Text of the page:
On a regular basis I noticed that people forget to monitor the free diskspace of their VMFS volumes. I created a script that can easily be scheduled with crontab and mailed with smtp_send. You can send it as an html based email if you setup MIME correctly. (For more info on how to set this up, check this blog) The script creates an html file with a table in which the necessary info is dumped, if a VMFS volume has less than 10% free space that specific line will be yellow and if it’s less than 5% than that line will be red… [Read more…] about Checking the diskspace on your VMFS volumes
The patch for ESX 3i fixes the following:
- ESX Server 3i hosts using more than two processor sockets cannot be licensed when using host-based licensing.
- VMware Virtual Center does not properly record the number of processors on Dual-Core Intel Xeon processor 7200 series based hosts.
- An issue with the BCM5709 firmware where ping requests sometimes fail after loading and unloading the bnx2 driver.
- An issue with the bnx2 driver where a device using the bnx2 driver fails to connect to the a 100 Mbps network during the network autonegotiation period after system boot.
The patches for ESX 3.5 contain the following:
- Update to the bnx2 Driver
- Security Update to the Samba Package
- Security Update to the util-linux Package
- Security Update to the Perl Package
- Security Update to the openssl Package
- Daylight Saving Time Update
- vmkernel-vmnix Update for the bnx2 Driver
- Intel Xeon Processor 7200 Series Based Servers Licensing Issues
- Multi-processor Licensing Issues, VMotion Assert Failure
I’m glad VMware released this fixes, now I can finally test the Update Manager for my ESX Hosts.
When I added an extra SCSI card to my ESX 3.5 test system I could not get it to reconnect again with VirtualCenter. After a close inspection I noticed that vmnic0 did not exist anymore(esxcfg-nics -l), it got renamed to vmnic1. Because of that my vSwitch0 did not have a NIC linked to it anymore. I linked the new vmnic1 to my vSwitch0(esxcfg-vswitch vSwitch0 -L vmnic1) and everything was up and running again. I’m glad this didn’t happen in a production environment with several vSwitches and portgroups, than again it is possible to rename them again by manually editing the /etc/vmware/esx.conf file. There’s a knowledge base article on this behavior on the VMware support site, I noticed it a couple of weeks ago an now I witnessed it. Definitely not the first place I would normally look. I hope VMware can fix this glitch, although I can fully understand why this happens.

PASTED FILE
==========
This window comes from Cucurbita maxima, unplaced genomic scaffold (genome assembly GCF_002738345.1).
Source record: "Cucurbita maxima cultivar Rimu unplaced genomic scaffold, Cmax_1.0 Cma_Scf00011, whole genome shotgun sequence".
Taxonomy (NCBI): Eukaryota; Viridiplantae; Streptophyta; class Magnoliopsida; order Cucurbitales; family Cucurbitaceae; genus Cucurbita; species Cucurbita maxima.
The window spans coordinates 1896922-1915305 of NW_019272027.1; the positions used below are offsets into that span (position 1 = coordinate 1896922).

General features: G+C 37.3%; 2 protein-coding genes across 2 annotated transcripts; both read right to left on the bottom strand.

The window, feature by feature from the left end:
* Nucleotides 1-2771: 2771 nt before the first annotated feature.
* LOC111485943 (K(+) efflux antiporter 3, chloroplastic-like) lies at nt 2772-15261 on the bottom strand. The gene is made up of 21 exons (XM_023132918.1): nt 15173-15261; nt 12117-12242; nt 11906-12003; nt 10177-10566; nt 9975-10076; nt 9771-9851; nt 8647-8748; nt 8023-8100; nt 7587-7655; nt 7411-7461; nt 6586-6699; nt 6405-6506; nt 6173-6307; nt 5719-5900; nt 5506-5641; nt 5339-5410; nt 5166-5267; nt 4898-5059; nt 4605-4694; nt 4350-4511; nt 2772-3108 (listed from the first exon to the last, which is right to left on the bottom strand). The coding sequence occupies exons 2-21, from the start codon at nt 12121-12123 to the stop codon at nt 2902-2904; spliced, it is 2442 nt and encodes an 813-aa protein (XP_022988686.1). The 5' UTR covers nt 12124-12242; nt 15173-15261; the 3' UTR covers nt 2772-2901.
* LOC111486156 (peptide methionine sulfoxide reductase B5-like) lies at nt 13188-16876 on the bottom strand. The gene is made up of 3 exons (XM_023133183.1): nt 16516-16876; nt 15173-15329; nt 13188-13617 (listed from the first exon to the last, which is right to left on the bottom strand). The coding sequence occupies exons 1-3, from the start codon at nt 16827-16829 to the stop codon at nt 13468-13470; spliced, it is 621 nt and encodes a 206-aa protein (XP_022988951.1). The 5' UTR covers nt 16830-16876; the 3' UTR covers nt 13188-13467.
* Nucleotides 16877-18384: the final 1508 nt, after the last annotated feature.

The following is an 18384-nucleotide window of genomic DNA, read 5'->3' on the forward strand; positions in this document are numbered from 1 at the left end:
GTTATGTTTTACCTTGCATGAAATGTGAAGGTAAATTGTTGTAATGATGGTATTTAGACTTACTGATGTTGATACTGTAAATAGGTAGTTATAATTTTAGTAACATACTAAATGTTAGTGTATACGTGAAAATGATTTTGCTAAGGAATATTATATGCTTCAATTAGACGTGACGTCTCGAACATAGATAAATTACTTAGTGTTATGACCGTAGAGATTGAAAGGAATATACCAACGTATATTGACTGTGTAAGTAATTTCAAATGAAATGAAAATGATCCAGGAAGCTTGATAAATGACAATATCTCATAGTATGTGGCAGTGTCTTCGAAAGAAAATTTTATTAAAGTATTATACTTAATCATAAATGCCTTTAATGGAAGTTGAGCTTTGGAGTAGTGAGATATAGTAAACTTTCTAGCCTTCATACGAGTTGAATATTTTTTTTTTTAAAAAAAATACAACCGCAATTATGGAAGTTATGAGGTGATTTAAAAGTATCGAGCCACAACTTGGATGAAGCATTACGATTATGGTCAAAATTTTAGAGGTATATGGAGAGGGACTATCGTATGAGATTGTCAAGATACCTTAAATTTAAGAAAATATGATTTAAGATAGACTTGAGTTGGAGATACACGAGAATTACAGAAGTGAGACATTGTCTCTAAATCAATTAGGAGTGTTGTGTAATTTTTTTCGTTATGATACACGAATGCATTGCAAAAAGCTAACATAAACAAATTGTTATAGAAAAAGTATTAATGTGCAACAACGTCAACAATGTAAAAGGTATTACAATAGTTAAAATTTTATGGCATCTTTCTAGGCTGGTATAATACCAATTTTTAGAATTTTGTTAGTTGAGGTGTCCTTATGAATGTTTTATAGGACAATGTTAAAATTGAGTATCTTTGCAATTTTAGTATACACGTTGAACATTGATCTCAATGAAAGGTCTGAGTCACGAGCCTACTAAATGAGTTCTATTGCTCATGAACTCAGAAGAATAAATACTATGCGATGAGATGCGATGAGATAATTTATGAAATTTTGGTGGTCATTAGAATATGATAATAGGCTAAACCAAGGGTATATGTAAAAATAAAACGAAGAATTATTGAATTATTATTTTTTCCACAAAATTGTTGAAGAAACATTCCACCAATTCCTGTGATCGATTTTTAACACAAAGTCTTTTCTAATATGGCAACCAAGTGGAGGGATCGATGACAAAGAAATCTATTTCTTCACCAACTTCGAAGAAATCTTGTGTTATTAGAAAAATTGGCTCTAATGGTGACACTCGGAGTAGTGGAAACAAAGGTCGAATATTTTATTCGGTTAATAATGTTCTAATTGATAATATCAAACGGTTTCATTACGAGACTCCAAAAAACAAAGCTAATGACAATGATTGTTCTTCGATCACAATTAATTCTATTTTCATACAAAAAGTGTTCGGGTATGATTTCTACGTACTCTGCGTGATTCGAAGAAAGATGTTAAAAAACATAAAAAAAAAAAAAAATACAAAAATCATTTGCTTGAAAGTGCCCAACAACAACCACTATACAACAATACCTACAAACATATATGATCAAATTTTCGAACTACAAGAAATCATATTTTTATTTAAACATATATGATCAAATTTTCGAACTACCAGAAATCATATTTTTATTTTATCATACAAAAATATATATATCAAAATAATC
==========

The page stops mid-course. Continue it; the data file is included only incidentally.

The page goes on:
One of the things that Xenserver, still lacks is decent patch management. VMware solved this in ESX3.5/VC2.5 with the “update manager” which is an awesome tool for updating your ESX Hosts. (Yes it can be used for Windows/Linux and applications, but it needs to be refined in my opinion.) Patching Xenserver is a manual job, but not for long. Citrix just announced a new feature for the upcoming Xenserver release, pool-wide patchmanagement.
Pool-wide patch management has been integrated into the product, and, in conjunction with a wizard in XenCenter, will allow you to:
- Check the Citrix XenServer website for updates
- Download any pending updates to your XenCenter system
- Choose which servers in your managed pools you wish to apply the patches to
- Put each server in maintenance mode (with their VMs kept online on another server via XenMotion)
- Apply the patches
- Bring the server back online and move VMs back to it automatically
All in a single guided process.
There should be a beta available soon. It’s good to see Citrix is bringing Xenserver up to speed. This competition/rivalry will eventually make all products better! Read it at the source.
I just noticed that VMware released a new version of ESX 3i on the 10th of January. The current build number is “70348” and the previous was “67921”. It’s just a minor update:
EULA Update—The reissued version of ESX Server 3i Installable incorporates an updated, corrected version of the EULA.
Licensing Fix—The reissued version of ESX Server 3i Installable lets you apply appropriate host-based licenses to servers that have more than two CPUs.